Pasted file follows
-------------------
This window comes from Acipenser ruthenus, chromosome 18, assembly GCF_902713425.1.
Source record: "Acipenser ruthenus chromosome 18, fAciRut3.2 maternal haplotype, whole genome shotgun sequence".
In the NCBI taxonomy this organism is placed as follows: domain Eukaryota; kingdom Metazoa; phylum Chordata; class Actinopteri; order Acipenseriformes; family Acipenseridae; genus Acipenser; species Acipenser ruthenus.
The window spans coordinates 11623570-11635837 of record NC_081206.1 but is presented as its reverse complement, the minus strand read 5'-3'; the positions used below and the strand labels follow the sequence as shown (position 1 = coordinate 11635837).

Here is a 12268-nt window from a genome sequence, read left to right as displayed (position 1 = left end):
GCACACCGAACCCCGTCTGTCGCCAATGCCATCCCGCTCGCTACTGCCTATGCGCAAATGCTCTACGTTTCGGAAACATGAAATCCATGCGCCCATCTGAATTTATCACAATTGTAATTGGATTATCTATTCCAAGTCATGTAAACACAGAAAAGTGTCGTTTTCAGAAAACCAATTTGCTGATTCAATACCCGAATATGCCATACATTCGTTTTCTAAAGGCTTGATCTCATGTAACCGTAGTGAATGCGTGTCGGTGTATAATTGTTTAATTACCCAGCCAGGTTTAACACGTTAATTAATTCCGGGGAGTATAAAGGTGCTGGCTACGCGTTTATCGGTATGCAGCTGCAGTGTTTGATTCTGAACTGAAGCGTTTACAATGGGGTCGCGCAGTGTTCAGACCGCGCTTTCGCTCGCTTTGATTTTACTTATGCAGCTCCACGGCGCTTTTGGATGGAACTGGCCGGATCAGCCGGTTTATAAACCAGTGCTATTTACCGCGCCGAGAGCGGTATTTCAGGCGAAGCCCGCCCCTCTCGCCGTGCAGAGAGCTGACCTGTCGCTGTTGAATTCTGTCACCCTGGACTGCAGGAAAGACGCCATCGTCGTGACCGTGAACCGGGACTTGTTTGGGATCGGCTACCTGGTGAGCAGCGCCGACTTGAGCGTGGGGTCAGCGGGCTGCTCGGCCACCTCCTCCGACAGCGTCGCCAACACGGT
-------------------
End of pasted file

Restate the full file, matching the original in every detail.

This window comes from Acipenser ruthenus, chromosome 18, assembly GCF_902713425.1.
Source record: "Acipenser ruthenus chromosome 18, fAciRut3.2 maternal haplotype, whole genome shotgun sequence".
In the NCBI taxonomy this organism is placed as follows: domain Eukaryota; kingdom Metazoa; phylum Chordata; class Actinopteri; order Acipenseriformes; family Acipenseridae; genus Acipenser; species Acipenser ruthenus.
The window spans coordinates 11623570-11635837 of record NC_081206.1 but is presented as its reverse complement, the minus strand read 5'-3'; the positions used below and the strand labels follow the sequence as shown (position 1 = coordinate 11635837).

Here is a 12268-nt window from a genome sequence, read left to right as displayed (position 1 = left end):
GCACACCGAACCCCGTCTGTCGCCAATGCCATCCCGCTCGCTACTGCCTATGCGCAAATGCTCTACGTTTCGGAAACATGAAATCCATGCGCCCATCTGAATTTATCACAATTGTAATTGGATTATCTATTCCAAGTCATGTAAACACAGAAAAGTGTCGTTTTCAGAAAACCAATTTGCTGATTCAATACCCGAATATGCCATACATTCGTTTTCTAAAGGCTTGATCTCATGTAACCGTAGTGAATGCGTGTCGGTGTATAATTGTTTAATTACCCAGCCAGGTTTAACACGTTAATTAATTCCGGGGAGTATAAAGGTGCTGGCTACGCGTTTATCGGTATGCAGCTGCAGTGTTTGATTCTGAACTGAAGCGTTTACAATGGGGTCGCGCAGTGTTCAGACCGCGCTTTCGCTCGCTTTGATTTTACTTATGCAGCTCCACGGCGCTTTTGGATGGAACTGGCCGGATCAGCCGGTTTATAAACCAGTGCTATTTACCGCGCCGAGAGCGGTATTTCAGGCGAAGCCCGCCCCTCTCGCCGTGCAGAGAGCTGACCTGTCGCTGTTGAATTCTGTCACCCTGGACTGCAGGAAAGACGCCATCGTCGTGACCGTGAACCGGGACTTGTTTGGGATCGGCTACCTGGTGAGCAGCGCCGACTTGAGCGTGGGGTCAGCGGGCTGCTCGGCCACCTCCTCCGACAGCGTCGCCAACACGGT